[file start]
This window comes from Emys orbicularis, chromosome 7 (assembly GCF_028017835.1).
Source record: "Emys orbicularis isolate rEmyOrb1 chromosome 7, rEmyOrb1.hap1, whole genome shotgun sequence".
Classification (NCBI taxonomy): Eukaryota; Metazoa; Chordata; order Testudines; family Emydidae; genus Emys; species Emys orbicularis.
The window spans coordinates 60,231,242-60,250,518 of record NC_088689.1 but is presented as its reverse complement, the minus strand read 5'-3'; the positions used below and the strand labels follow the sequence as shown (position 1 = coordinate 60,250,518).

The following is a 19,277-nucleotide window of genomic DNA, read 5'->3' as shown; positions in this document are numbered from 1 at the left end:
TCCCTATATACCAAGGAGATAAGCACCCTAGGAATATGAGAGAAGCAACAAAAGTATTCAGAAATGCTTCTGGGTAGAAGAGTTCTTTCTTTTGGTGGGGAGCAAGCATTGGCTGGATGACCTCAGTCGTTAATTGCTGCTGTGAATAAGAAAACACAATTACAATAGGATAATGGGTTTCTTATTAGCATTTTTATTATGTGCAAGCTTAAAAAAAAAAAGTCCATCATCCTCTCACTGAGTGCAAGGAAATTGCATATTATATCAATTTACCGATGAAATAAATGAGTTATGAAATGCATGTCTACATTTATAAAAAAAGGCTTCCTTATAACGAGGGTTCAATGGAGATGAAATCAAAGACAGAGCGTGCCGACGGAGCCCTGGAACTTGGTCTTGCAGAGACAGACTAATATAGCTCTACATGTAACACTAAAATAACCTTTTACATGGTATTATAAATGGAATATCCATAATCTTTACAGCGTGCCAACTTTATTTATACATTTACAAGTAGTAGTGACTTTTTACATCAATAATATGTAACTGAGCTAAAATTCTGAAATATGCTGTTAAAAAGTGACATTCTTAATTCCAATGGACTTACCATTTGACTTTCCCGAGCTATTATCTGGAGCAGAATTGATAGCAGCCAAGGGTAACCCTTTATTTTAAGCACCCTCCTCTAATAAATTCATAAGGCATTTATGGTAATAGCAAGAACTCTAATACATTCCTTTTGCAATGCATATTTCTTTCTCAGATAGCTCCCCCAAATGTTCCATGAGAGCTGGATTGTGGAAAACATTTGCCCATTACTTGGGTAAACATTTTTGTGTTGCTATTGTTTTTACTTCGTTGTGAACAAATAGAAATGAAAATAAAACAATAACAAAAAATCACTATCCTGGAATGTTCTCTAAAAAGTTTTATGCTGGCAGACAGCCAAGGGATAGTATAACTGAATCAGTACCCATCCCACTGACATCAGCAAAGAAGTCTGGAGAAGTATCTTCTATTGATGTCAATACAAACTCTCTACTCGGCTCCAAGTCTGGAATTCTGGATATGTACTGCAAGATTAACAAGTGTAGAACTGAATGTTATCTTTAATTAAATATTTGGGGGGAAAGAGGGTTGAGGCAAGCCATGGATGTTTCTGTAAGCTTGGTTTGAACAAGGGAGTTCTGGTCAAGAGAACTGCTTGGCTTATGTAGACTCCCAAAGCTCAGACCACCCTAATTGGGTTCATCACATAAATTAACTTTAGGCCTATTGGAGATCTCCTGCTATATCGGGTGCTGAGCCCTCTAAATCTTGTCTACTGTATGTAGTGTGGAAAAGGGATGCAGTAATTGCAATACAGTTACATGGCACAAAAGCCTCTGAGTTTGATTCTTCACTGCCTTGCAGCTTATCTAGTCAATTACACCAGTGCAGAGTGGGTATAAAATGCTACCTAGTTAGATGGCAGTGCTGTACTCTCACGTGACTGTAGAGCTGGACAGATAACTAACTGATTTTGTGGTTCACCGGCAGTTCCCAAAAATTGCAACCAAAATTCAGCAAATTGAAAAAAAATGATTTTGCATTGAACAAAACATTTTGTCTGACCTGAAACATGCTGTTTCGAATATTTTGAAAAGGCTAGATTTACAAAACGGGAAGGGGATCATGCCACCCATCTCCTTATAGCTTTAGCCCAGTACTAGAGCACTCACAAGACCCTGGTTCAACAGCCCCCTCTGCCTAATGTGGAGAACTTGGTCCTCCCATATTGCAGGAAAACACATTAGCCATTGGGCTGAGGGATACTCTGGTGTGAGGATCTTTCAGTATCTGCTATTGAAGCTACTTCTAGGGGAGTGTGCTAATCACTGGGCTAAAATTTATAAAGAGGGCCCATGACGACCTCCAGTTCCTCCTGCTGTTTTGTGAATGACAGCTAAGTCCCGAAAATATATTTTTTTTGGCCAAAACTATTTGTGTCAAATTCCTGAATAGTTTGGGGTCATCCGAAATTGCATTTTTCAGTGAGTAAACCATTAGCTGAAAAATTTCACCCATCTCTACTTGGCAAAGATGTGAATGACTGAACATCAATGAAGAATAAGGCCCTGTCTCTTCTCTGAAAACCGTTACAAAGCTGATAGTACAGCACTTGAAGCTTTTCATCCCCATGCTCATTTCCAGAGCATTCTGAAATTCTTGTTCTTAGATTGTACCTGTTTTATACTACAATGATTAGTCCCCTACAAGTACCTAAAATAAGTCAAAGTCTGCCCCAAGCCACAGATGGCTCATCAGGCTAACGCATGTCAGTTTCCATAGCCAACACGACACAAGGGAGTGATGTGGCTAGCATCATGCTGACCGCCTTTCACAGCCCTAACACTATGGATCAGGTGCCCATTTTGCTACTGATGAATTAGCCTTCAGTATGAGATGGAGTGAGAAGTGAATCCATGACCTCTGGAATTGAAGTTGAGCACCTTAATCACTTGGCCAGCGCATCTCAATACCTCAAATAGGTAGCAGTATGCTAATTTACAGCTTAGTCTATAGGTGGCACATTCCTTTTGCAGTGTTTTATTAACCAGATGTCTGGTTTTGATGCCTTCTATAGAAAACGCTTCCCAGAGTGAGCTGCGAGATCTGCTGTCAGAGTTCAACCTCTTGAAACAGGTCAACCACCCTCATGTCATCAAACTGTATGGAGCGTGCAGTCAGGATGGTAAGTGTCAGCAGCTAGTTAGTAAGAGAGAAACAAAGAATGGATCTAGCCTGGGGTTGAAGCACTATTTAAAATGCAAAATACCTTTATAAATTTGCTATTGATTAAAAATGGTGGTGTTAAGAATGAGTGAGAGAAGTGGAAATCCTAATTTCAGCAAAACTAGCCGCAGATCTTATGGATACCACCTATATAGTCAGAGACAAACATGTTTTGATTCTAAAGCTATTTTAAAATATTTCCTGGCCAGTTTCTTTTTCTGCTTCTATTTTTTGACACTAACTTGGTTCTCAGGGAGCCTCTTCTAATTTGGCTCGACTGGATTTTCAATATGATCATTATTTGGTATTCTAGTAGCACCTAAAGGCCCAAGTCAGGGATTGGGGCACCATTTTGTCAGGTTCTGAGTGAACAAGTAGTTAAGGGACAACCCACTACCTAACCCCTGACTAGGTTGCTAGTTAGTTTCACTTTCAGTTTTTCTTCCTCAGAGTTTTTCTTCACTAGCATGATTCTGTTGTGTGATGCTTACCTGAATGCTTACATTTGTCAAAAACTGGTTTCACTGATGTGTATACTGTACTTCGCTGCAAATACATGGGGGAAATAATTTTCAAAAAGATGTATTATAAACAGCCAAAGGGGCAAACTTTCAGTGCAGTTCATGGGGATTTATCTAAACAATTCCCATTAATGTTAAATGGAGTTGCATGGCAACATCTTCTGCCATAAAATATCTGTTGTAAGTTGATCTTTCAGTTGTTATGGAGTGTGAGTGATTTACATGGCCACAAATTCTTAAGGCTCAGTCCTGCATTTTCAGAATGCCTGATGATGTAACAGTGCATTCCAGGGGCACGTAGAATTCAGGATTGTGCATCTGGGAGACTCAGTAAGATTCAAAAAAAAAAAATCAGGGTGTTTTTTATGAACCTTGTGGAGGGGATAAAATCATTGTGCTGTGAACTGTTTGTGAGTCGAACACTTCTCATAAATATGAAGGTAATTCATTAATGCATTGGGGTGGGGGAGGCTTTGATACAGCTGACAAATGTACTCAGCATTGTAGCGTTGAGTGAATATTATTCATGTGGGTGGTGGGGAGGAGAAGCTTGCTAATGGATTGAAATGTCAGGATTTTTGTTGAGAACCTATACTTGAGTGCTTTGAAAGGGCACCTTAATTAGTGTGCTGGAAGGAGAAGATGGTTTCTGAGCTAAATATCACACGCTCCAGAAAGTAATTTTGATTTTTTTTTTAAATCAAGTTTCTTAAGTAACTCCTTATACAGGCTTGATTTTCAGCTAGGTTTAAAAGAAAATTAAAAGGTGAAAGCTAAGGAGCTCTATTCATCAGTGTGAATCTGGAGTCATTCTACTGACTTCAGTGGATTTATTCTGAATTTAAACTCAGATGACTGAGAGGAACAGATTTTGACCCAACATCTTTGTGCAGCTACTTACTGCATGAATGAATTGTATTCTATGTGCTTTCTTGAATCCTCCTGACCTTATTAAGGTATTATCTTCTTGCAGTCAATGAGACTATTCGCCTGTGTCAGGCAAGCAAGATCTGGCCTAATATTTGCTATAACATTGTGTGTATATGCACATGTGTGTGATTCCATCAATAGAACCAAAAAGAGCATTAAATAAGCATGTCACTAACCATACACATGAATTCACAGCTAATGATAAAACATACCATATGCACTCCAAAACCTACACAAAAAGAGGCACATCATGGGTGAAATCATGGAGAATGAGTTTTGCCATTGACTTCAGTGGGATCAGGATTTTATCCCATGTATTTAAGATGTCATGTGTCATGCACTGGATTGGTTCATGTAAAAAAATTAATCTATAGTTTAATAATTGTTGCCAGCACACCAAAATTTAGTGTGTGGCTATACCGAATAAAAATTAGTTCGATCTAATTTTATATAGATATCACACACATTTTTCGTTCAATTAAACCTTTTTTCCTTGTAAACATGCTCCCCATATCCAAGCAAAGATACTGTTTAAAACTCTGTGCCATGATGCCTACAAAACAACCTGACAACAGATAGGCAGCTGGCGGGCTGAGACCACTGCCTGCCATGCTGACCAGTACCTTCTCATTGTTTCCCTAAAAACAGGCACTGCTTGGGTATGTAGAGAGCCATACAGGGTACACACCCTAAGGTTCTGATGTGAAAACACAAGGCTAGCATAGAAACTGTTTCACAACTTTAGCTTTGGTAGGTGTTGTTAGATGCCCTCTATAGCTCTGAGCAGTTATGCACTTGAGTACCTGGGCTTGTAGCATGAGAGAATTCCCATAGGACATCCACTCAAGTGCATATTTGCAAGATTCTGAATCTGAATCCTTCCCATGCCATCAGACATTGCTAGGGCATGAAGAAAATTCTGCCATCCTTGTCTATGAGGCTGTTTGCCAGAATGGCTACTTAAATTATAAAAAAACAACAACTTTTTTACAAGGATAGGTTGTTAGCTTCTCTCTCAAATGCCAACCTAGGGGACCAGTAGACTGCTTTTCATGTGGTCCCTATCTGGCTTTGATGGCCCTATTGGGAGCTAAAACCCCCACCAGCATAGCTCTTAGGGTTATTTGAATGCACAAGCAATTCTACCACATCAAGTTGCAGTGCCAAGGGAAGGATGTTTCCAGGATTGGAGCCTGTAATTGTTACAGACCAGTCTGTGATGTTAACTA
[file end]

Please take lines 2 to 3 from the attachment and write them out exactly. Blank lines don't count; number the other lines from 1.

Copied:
Source record: "Emys orbicularis isolate rEmyOrb1 chromosome 7, rEmyOrb1.hap1, whole genome shotgun sequence".
Classification (NCBI taxonomy): Eukaryota; Metazoa; Chordata; order Testudines; family Emydidae; genus Emys; species Emys orbicularis.